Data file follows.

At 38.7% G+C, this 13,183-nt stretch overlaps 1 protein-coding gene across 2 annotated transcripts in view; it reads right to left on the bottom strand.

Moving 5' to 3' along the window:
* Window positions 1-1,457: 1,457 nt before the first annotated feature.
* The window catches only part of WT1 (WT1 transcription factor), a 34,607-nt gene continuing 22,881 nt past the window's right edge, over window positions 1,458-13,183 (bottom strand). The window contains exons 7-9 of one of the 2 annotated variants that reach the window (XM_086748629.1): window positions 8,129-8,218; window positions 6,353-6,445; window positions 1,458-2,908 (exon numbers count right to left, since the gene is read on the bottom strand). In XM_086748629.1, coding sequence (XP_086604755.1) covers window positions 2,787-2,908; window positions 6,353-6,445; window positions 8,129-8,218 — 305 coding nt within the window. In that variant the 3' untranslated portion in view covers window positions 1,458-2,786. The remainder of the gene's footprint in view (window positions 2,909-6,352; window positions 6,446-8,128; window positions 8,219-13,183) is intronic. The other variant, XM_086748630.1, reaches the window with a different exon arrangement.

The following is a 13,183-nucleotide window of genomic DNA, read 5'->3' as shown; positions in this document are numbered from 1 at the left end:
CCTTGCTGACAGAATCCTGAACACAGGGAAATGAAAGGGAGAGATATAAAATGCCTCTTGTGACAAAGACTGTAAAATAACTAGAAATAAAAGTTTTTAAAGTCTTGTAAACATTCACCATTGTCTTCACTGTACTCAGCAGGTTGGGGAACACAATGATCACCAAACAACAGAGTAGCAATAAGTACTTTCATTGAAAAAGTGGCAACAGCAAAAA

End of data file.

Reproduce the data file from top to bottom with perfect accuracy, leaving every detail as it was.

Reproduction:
At 38.7% G+C, this 13,183-nt stretch overlaps 1 protein-coding gene across 2 annotated transcripts in view; it reads right to left on the bottom strand.

Moving 5' to 3' along the window:
* Window positions 1-1,457: 1,457 nt before the first annotated feature.
* The window catches only part of WT1 (WT1 transcription factor), a 34,607-nt gene continuing 22,881 nt past the window's right edge, over window positions 1,458-13,183 (bottom strand). The window contains exons 7-9 of one of the 2 annotated variants that reach the window (XM_086748629.1): window positions 8,129-8,218; window positions 6,353-6,445; window positions 1,458-2,908 (exon numbers count right to left, since the gene is read on the bottom strand). In XM_086748629.1, coding sequence (XP_086604755.1) covers window positions 2,787-2,908; window positions 6,353-6,445; window positions 8,129-8,218 — 305 coding nt within the window. In that variant the 3' untranslated portion in view covers window positions 1,458-2,786. The remainder of the gene's footprint in view (window positions 2,909-6,352; window positions 6,446-8,128; window positions 8,219-13,183) is intronic. The other variant, XM_086748630.1, reaches the window with a different exon arrangement.

The following is a 13,183-nucleotide window of genomic DNA, read 5'->3' as shown; positions in this document are numbered from 1 at the left end:
CCTTGCTGACAGAATCCTGAACACAGGGAAATGAAAGGGAGAGATATAAAATGCCTCTTGTGACAAAGACTGTAAAATAACTAGAAATAAAAGTTTTTAAAGTCTTGTAAACATTCACCATTGTCTTCACTGTACTCAGCAGGTTGGGGAACACAATGATCACCAAACAACAGAGTAGCAATAAGTACTTTCATTGAAAAAGTGGCAACAGCAAAAA